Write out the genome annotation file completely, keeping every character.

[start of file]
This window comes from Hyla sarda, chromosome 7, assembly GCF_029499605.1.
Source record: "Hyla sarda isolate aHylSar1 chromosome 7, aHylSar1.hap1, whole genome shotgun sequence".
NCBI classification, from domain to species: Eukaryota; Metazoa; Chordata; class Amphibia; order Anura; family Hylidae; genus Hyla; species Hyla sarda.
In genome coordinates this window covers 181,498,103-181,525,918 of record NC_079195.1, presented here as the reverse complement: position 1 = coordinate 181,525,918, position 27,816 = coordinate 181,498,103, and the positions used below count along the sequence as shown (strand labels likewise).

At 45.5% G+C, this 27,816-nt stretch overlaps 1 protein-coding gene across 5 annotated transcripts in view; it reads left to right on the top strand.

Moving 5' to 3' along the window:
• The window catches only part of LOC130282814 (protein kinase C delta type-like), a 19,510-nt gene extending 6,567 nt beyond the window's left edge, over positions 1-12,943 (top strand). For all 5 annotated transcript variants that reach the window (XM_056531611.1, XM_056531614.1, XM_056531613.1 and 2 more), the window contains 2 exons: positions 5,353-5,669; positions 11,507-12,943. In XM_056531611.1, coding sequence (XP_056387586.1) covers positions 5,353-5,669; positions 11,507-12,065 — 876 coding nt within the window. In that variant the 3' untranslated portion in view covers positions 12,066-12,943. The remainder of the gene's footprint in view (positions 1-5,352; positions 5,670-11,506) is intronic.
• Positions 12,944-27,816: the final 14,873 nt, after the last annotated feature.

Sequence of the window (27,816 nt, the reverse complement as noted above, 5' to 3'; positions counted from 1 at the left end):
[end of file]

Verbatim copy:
This window comes from Hyla sarda, chromosome 7, assembly GCF_029499605.1.
Source record: "Hyla sarda isolate aHylSar1 chromosome 7, aHylSar1.hap1, whole genome shotgun sequence".
NCBI classification, from domain to species: Eukaryota; Metazoa; Chordata; class Amphibia; order Anura; family Hylidae; genus Hyla; species Hyla sarda.
In genome coordinates this window covers 181,498,103-181,525,918 of record NC_079195.1, presented here as the reverse complement: position 1 = coordinate 181,525,918, position 27,816 = coordinate 181,498,103, and the positions used below count along the sequence as shown (strand labels likewise).

At 45.5% G+C, this 27,816-nt stretch overlaps 1 protein-coding gene across 5 annotated transcripts in view; it reads left to right on the top strand.

Moving 5' to 3' along the window:
• The window catches only part of LOC130282814 (protein kinase C delta type-like), a 19,510-nt gene extending 6,567 nt beyond the window's left edge, over positions 1-12,943 (top strand). For all 5 annotated transcript variants that reach the window (XM_056531611.1, XM_056531614.1, XM_056531613.1 and 2 more), the window contains 2 exons: positions 5,353-5,669; positions 11,507-12,943. In XM_056531611.1, coding sequence (XP_056387586.1) covers positions 5,353-5,669; positions 11,507-12,065 — 876 coding nt within the window. In that variant the 3' untranslated portion in view covers positions 12,066-12,943. The remainder of the gene's footprint in view (positions 1-5,352; positions 5,670-11,506) is intronic.
• Positions 12,944-27,816: the final 14,873 nt, after the last annotated feature.

Sequence of the window (27,816 nt, the reverse complement as noted above, 5' to 3'; positions counted from 1 at the left end):